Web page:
I always look for new ideas and applications of materials while traveling. Observation, sketching, and copious photographs while traveling should be obligatory for any designer at all times but especially while traveling; who knows when you will be able to get back to have a look at a brickwork detail or new use of a material. I took this first picture in Milan in front of the Armani cafe (who else to look to for design ideas than Giorgio). I had seen really low and tight boxwood massing used by Russell Page and once I saw it here I knew I had to put it to use. It is now an application that I use often. It is akin to using the boxwood (Buxus sempervirens) as a groundcover. It is perfect when you want evergreen structure and formality in a design without compromising or hiding the architecture. It is almost liking creating a pediment to frame the architecture. I use bare root liners that I purchase from a wholesale nursery but boxwood cuttings are extremely easy to propagate and this could be accomplished by a homeowner as a great experiment in propagation. I find it works best if you let the plants root and establish for at least a year before pruning.
This was taken as we were still installing the liners two years ago.
This is two years after the installation. The bottom still has a little bit of filling in to do but my intention is to keep this clipped very tightly.
Boxwood Psyllid is a very frustrating and common pest of all cultivars of Boxwood. While there are many things that cause more severe damage the appearance of the cupped leaves caused by the Psyllid drives me crazy. American Boxwood, Buxus sempervirens is the most susceptible. Psyllid over-winters as a tiny, orange egg that has been deposited in the bud scales. In Spring the eggs hatch when the buds of the Boxwood open up and the nymphs begin to feed right away. By early June you will start to see the winged adults hovering over your plants. During the summer, after mating is when the eggs are actually deposited into the leaves between the bud scales.
The nymph stage is what damages the host plant by feeding on newly developing foliage, causing the leaves to become cupped. This cupping conceals the psyllid, and provides protection while feeding. Damage to the host plant is purely aesthetic. Treatment should take place now to catch the nymphs before the start to feed. Talk to your local extension agent about what you should treat with. I have had great succes with Talstar.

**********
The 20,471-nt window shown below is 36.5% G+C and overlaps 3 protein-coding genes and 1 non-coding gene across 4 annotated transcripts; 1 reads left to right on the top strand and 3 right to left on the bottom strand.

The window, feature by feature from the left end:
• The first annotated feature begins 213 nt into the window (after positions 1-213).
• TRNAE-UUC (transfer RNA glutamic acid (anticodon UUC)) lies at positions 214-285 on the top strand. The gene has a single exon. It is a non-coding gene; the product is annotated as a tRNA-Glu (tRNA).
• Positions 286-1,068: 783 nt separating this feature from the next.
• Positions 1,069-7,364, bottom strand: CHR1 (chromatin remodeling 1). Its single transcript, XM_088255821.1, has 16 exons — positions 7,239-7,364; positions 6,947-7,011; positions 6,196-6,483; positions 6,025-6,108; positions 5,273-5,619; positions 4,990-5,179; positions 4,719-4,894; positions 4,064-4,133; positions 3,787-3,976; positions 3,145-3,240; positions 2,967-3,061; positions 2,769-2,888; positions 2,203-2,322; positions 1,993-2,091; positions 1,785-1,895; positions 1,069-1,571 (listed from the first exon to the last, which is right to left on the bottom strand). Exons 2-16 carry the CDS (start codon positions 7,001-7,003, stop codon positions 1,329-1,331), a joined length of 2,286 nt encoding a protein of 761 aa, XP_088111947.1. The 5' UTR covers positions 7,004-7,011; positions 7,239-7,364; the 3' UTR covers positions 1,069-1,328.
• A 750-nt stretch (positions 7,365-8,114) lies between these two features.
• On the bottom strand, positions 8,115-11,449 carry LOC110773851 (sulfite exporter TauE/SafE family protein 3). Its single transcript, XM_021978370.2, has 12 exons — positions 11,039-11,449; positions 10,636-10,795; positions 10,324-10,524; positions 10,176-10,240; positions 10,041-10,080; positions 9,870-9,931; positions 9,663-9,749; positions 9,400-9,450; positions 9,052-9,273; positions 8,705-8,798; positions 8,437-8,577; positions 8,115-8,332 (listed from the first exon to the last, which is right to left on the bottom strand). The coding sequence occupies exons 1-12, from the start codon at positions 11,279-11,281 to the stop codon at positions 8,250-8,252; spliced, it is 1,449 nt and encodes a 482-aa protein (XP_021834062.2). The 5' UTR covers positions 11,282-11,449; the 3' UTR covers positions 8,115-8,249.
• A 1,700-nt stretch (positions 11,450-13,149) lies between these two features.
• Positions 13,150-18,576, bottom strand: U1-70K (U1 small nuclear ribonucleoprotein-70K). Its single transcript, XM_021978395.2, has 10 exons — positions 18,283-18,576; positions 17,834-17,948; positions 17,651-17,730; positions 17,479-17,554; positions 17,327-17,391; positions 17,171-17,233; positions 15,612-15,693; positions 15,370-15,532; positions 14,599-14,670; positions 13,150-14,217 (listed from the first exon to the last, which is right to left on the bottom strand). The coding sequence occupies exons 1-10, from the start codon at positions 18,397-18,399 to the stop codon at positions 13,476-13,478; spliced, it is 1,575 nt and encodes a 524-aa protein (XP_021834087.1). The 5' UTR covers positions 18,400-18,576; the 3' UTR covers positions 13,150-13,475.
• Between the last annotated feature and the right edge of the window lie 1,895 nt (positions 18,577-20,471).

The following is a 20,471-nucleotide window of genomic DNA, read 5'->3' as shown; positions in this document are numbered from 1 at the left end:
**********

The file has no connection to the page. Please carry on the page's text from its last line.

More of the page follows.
Now is a great time for you to think about trimming your Boxwood and Taxus. With Boxwood just starting to push out there spring flush of growth trimming the new growth can be trimmed before it hardens off or allowed to flush out to fill in. Either way the trimming done now will be mostly covered up by the foliage that flushes out now. Now is also a good time to go ahead and get an application of fertilizer down. I like to use Espoma’s Holly Tone.
One of the biggest problems I see is from incorrect pruning. Most people tend to trim the sides straight up and down. This allows the top of the plant to shade out the bottom and prevent in from being able to photosynthesize and produce growth. We have all seen (Taxus especially) plants that look like a globe on a stick because of this. When you trim the sides of a hedge or any evergreens for that matter you want to make sure that you trim at a slight angle. This makes sure the bottome of the plant gets enough sun to stay full and healthy.
In the drawing below you can see how the pruning should look in section. The photograph shows the proper angle to hold your shears at while trimming. If you have any questions please let me know.